I hope I’m proven wrong but I can’t help feeling Melbourne Bicycle Share is much more about political spin than about transport.
The PR material indicates the scheme is pitched at short-distance and short-duration travellers “running an errand at lunch or going across town for a meeting or lecture”. It extends “your public transport options and makes the CBD more accessible than ever before”.
The big question to my mind is what exactly is the need that this scheme is filling? Or more precisely, what is the justification for the Government subsidy it requires?
The very idea of a CBD is that it is walkable and if the trip’s too far then travellers take public transport. In fact public transport in Melbourne’s CBD, where we have the choice of the city rail loop and a dense tram system, is pretty good by world standards. Quite simply, the CBD doesn’t need share bicycles for transport.
I can’t see a lot of sense, either, in spending public money to take off-peak passengers away from public transport – that’s the very time when the system has spare capacity and should earn extra revenue with minimal extra cost. And why subsidise walkers to ride instead?
I’m not in any event confident that Melbourne Bicycle Share is even going to work. Read the rest of this entry »
On Wednesday the Sydney Morning Herald reported the release of the 2010 Mercer annual quality of living survey with the headline, “Sydney beats Melbourne in world’s top cities league”.
This is not news. Sydney beat Melbourne in the 2009 Mercer survey too. Sydney has stayed in 10th position and Melbourne has “slipped” from 17th to 18th out of 221 cities across the world.
Victorian politicians prefer to reference the annual survey done by The Economist Intelligence Unit. Its 2010 Global Liveability Report ranks Melbourne 3rd after Vancouver and Vienna. Sydney is ranked 7th.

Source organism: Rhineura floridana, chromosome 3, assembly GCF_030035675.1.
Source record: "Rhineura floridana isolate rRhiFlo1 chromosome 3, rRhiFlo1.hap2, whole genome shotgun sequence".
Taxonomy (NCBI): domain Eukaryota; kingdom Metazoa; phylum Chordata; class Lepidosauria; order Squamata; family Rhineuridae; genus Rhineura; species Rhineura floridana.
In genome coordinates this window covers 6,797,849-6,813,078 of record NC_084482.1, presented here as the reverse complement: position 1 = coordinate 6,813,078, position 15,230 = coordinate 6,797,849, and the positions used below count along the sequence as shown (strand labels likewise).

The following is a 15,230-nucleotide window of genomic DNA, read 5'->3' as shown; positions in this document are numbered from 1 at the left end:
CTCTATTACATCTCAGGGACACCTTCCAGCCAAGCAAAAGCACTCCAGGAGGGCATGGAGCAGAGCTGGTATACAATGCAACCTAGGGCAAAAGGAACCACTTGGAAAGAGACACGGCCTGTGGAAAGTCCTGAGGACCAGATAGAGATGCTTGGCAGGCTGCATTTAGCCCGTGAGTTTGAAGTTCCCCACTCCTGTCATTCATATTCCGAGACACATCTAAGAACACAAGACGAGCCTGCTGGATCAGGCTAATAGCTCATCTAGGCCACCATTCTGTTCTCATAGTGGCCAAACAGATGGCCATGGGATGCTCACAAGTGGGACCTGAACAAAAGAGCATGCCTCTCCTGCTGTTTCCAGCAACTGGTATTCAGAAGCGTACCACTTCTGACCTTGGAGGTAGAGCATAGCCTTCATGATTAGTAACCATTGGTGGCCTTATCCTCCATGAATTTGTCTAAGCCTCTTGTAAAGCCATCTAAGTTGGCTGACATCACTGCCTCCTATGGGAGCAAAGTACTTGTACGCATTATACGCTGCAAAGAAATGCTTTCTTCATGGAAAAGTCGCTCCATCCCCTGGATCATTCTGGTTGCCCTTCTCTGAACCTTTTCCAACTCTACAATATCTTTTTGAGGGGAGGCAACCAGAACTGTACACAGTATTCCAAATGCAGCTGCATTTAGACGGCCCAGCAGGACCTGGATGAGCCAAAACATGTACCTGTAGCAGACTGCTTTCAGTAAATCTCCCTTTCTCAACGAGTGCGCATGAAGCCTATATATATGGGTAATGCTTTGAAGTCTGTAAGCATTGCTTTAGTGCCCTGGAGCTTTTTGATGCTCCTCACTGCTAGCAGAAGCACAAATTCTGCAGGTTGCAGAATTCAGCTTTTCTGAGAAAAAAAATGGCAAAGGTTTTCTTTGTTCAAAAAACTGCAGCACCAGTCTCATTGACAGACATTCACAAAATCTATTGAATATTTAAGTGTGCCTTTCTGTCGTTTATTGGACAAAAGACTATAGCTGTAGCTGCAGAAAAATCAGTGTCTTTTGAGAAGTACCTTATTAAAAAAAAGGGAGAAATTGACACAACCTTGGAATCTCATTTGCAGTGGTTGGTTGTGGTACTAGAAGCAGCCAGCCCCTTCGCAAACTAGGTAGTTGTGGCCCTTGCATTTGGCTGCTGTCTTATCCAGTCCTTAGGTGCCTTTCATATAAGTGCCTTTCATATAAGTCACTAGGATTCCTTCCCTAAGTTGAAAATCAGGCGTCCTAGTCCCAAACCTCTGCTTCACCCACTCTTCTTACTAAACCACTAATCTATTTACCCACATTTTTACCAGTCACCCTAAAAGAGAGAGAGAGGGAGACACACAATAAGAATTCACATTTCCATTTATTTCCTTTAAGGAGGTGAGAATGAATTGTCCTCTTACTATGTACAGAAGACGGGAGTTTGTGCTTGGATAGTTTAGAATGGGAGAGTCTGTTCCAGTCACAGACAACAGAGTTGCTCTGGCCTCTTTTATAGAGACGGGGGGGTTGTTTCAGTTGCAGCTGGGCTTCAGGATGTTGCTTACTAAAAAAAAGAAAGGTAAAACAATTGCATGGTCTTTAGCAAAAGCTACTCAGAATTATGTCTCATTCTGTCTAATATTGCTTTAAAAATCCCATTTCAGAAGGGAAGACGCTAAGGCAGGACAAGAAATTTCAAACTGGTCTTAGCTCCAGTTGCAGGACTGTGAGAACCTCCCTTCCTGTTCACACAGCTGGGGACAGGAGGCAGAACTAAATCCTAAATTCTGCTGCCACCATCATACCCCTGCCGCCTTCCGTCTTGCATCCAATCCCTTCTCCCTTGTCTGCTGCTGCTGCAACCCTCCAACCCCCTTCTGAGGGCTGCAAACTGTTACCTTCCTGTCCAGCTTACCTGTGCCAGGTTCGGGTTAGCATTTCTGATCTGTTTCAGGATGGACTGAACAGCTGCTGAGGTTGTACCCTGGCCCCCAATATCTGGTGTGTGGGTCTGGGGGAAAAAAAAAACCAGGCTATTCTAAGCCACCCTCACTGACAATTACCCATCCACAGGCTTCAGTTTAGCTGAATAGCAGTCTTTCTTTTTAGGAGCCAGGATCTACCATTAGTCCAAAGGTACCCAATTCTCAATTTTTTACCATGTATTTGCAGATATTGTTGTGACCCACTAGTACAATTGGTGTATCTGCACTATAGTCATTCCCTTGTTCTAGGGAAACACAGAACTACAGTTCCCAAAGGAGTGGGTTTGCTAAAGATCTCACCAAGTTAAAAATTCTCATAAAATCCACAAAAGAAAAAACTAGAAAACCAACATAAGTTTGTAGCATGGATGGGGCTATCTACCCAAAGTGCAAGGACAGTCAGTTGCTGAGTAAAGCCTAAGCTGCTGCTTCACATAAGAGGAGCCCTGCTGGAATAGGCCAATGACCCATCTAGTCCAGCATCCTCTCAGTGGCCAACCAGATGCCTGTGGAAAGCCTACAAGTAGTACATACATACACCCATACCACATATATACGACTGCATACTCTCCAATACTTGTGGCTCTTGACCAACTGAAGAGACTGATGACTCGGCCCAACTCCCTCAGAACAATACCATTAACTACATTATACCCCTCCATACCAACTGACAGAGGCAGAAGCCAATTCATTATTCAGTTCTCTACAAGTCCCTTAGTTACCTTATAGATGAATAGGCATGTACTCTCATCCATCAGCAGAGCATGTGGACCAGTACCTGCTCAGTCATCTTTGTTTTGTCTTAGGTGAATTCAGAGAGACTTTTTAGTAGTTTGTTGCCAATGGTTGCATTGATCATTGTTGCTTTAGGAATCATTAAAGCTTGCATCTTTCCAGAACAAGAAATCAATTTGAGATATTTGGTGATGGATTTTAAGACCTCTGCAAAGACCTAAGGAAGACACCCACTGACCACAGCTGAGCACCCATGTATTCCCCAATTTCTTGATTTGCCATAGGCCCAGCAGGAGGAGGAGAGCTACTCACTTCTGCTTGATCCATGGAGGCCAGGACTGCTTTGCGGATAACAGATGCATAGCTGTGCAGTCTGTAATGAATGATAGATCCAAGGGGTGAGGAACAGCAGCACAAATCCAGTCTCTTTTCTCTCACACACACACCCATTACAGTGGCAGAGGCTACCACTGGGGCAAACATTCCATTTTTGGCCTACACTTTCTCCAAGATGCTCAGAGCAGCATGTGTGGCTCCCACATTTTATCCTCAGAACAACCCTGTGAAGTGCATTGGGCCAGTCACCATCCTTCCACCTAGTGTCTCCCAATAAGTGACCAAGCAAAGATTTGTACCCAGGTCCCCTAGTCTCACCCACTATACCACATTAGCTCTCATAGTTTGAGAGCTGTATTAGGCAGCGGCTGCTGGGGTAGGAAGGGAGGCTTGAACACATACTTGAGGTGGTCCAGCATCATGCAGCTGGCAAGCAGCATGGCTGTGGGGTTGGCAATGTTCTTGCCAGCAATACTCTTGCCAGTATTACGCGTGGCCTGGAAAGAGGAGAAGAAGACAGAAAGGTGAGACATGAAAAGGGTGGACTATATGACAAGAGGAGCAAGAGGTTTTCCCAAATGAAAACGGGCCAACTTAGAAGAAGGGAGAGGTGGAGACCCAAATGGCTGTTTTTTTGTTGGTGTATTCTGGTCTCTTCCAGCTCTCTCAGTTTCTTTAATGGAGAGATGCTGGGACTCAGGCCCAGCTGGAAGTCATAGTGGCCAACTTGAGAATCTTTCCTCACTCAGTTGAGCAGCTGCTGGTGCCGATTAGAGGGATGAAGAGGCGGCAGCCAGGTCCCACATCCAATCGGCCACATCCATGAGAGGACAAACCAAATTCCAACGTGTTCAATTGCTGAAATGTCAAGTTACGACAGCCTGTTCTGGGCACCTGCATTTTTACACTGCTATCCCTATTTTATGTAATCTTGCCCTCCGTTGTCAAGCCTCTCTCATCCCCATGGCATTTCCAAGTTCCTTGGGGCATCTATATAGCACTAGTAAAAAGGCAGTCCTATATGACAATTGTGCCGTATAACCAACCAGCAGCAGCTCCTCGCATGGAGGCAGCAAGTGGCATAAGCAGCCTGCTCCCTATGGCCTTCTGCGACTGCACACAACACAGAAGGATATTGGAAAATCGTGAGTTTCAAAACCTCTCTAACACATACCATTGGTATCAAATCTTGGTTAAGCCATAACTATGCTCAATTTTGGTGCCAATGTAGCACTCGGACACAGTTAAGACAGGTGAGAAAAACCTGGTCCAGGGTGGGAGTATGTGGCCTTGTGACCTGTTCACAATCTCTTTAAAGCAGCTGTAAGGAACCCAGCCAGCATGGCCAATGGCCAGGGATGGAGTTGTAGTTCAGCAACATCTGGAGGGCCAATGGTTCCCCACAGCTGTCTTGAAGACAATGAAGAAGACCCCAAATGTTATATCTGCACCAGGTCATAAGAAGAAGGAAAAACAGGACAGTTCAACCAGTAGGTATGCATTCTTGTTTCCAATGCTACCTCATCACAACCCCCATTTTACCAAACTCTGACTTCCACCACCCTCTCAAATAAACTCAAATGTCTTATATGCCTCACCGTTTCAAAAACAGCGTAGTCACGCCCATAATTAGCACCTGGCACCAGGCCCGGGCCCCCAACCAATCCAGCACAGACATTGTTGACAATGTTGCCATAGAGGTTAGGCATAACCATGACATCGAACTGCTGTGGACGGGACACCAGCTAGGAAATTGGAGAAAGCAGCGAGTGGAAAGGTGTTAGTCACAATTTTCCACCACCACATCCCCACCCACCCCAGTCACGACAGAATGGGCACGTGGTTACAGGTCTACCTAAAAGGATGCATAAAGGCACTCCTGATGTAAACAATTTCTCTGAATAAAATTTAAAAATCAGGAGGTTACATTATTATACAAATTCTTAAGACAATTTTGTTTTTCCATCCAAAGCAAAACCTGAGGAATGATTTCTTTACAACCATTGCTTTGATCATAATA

Do these surveys really indicate that Sydney is more “liveable” than Melbourne, or vice versa? No, they don’t.
For one thing, the difference in scores is miniscule. In the Mercer survey, Sydney scored 106 points to Melbourne’s 105. In The Economist’s survey Melbourne scored 97 and Sydney 96.
Clearly rankings give a misleading impression of the two cities relative merits.
These sorts of surveys have been criticised on a number of grounds, including lack of transparency about their methodologies, definitions and quality of data. But that criticism misses the point that they are designed for a different purpose – to assist companies determine living allowances for staff posted to an overseas destination. The lower the city ranks, the higher the compensating allowance. Read the rest of this entry »
Imagine you’ve just been elected Premier. You carried the electorate on a simple but radical two-promise platform: (1) to prohibit alcohol and (2) to shift all travel out of cars and onto public transport.
The Party is solidly behind you. Members agree that both alcohol and cars are bad for the individual and bad for society. You’re lauded as a reformer.
But you’ve not long been in office before you discover just how entrenched car use is in your largest city. Just 10% of trips are made by public transport and 90% of households have at least one car. Less driving would make the community better off but you quickly discover how much people like doing things that are bad for them and bad for others. You have a stiff drink.
For all their talk about sustainability, your predecessors knew the electorate loved cars. The former Premier talked-the-talk about public transport and even threw a few paltry dollars its way, but at the end of the day she didn’t do anything that would come between voters and their cars.
Eager to get started, you begin your quest to reduce car use by investing massively in public transport. You mortgage the State budget for the next 50 years in an endeavour to provide high quality, metro-style public transport across the entire city. Travellers without access to a car, like school children and tourists, think you’re God. CBD workers think you’re Gary Ablett. But you fail to notice that most of them either don’t vote or don’t live in marginal electorates. Read the rest of this entry »
Yes! Compared to Sydney, you get 11 km closer to the city centre in Melbourne and pay $70,000 less!
The Financial Review ran an interesting article on Saturday titled Only units deliver median inner glow. It’s paywalled, but I’ve made two graphs (click to enlarge) based on information it presents in a table on house and unit prices. The data was compiled by RP Data.